1. Great insights, Mike – Thank you! I think you’re right in observing that since the advent of quantum physics mainstream physics has become more rigid rather than less so. The problem seems to be its enforced dogma of atheistic materialism that was seizing universities at about that time, and which has severely hampered research in most scientific fields for at least a century. It would be a relief for young physicists to have the dogma shown as soon as possible to be foolish nonsense, so they can look forward to spending most of their careers at last once again doing open-minded science!

  2. Roberta, it’s another extra fine article. You’re correct, the reductionist/materialists know they’re in trouble with the “hard problem” of consciousness and are working over time to come up with something that can explain the brain producing consciousness.

    Here’s a recent lame attempt by Dr. Oliver Sacks and several others to give a biological explanation in Scientific American. A Christof Koch, head of the Allen Institute for Brain Science, thoroughly rebuts them.

    You and other readers might like this recent article by Dr. Deepak Chopra on why Artificial Intelligence(AI) will never be really intelligent nor really consciously aware.

    And finally, on this week’s Whitely Strieber’s “Dreamland”, Dr. Eben Alexander and his partner Karen Newell are interviewed by William Henry. In the last segment he gives a powerful rebuttal to all the materialist theories coming out now on the brain supposedly producing consciousness.

    One last thing. How is Dr. Hoffman contributing when he backs away at the last minute with endorsing consciousness operating through the brain with his ambiguous “conscious realism” explanation?

    Thanks, and hope all this contributes something!

    1. You certainly have contributed, Michael – thank you! This is such a difficult concept for most of us to get our minds around that anything we can give people to read or listen to or think about is wonderfully helpful.

      And – yes – even Dr. Hoffman is being helpful. After having been stuck for a century in a belief-system based on the odd dogma of atheistic materialism, most mainstream research scientists now working seem to know – as you point out – that consciousness cannot possibly be generated by the brain. But they still have families to support and careers to somehow finish out! What they need are bridges that they can begin to venture across while still maintaining their formal connection with traditional science, and people like friend Hoffman can be such a bridge. In pursuing the truth where it leads while remaining within the university, he is helping to break the walls down for us all.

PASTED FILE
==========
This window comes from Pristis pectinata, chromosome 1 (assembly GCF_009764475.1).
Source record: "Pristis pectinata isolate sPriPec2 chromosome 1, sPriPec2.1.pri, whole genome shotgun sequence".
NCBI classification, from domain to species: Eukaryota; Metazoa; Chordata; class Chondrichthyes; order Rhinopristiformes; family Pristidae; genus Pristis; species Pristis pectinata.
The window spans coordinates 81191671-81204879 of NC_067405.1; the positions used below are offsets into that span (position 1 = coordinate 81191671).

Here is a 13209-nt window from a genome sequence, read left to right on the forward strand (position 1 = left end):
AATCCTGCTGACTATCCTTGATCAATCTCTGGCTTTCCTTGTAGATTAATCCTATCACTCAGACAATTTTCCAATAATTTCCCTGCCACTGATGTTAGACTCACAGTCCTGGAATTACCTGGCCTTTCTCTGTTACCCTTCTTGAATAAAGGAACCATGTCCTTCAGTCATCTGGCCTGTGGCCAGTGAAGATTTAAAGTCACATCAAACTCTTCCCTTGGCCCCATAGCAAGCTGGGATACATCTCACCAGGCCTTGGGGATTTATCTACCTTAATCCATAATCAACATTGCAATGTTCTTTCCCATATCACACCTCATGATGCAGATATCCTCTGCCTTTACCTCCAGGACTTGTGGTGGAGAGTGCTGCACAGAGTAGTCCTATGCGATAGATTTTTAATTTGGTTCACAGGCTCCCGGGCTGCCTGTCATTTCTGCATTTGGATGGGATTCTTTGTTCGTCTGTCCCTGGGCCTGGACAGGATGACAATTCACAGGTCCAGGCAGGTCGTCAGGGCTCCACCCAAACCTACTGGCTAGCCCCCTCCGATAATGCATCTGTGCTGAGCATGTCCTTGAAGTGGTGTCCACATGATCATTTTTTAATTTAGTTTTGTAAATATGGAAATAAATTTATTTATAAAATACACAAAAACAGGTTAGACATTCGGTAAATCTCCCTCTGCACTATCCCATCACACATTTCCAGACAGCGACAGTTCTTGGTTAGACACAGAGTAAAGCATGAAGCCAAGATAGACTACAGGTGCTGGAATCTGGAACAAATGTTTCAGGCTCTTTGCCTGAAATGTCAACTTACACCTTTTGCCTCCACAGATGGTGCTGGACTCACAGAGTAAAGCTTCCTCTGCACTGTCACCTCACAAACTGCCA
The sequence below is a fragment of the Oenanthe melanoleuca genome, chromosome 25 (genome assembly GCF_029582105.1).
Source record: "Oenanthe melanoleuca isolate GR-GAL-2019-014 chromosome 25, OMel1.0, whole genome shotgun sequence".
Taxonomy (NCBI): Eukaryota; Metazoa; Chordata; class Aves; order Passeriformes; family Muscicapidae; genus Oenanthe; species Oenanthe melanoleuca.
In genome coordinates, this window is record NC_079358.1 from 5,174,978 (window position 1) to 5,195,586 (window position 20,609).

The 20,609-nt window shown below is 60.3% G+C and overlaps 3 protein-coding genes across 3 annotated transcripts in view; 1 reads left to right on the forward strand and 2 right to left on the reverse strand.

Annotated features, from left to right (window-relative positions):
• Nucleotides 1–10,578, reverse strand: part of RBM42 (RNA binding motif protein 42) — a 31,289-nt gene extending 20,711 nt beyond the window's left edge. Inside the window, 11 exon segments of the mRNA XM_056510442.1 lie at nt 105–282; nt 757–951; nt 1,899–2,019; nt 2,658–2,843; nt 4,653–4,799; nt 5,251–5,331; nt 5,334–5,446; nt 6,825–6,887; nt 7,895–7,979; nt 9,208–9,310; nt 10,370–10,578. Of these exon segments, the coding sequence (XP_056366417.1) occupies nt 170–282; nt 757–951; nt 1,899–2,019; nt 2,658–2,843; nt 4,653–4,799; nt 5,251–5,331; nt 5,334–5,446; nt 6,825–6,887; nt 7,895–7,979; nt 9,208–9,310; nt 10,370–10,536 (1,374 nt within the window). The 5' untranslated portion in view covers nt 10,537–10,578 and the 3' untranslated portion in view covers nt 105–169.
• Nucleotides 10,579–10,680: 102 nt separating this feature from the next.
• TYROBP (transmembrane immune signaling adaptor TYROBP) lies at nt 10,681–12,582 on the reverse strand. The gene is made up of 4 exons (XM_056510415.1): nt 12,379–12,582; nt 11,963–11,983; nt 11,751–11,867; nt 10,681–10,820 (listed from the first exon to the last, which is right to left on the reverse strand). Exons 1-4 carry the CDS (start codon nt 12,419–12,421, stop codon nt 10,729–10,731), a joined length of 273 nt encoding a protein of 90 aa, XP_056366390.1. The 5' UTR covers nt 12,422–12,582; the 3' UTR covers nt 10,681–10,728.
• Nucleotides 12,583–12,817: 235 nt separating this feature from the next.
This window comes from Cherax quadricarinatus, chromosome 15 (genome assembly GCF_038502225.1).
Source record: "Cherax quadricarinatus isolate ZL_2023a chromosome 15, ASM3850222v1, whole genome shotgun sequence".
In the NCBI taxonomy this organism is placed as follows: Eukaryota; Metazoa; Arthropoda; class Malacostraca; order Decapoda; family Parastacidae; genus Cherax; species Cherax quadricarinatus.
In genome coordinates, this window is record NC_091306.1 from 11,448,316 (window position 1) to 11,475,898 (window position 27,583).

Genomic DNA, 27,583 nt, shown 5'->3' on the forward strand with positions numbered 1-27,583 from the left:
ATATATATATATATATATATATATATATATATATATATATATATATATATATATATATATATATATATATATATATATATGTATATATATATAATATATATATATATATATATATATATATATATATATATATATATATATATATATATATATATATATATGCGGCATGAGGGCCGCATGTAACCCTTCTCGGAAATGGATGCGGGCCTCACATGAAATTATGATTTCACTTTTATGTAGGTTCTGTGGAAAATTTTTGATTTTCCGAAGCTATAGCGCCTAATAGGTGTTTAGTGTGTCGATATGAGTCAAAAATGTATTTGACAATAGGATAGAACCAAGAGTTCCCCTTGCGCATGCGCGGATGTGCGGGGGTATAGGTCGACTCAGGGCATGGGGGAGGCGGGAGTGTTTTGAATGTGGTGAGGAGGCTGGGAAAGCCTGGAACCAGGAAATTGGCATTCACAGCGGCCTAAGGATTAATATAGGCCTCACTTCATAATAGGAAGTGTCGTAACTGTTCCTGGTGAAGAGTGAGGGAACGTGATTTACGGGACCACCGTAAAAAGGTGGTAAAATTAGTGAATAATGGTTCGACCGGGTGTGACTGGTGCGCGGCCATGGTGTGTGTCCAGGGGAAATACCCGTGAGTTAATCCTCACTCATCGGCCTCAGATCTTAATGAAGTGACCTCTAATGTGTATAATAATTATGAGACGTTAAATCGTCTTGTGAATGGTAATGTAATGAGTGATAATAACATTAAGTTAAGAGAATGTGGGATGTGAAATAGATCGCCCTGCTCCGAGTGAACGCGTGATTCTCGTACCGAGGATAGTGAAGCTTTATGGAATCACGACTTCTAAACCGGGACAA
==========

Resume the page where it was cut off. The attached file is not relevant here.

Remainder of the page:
3. Here’s where I stumble with Hoffman…

    “Dr. Hoffman has done simulations based on the theory of evolution, and has found that evolution does not favor our seeing an accurate objective reality.”

    On one level Hoffman seems to imply there is an objective reality that our sensory faculties reject for reasons of survival. At other times, he calls himself a radical monist and that no objects exist beyond perceptual interfaces. I’ve heard him say that Copernicus moves us closer to this objective reality. The implication is that we can converge towards a more accurate perception of an objective reality.

    1. Hello Norman! You make a good point, of course. In reality, none of what we perceive as reality actually is real, and I guess I assumed when I first heard this talk that he was saying something like what I have learned to be true. So my mind supplied the rest of what I thought he meant, which was that evolution favored our not seeing an accurate objective reality because if we ever saw it, we would know that nothing in this materiality actually is real. But I may have given him more credit than was warranted. Thank you for pointing that out!

Leave a Reply

Your email address will not be published. Required fields are marked *

This site uses Akismet to reduce spam. Learn how your comment data is processed.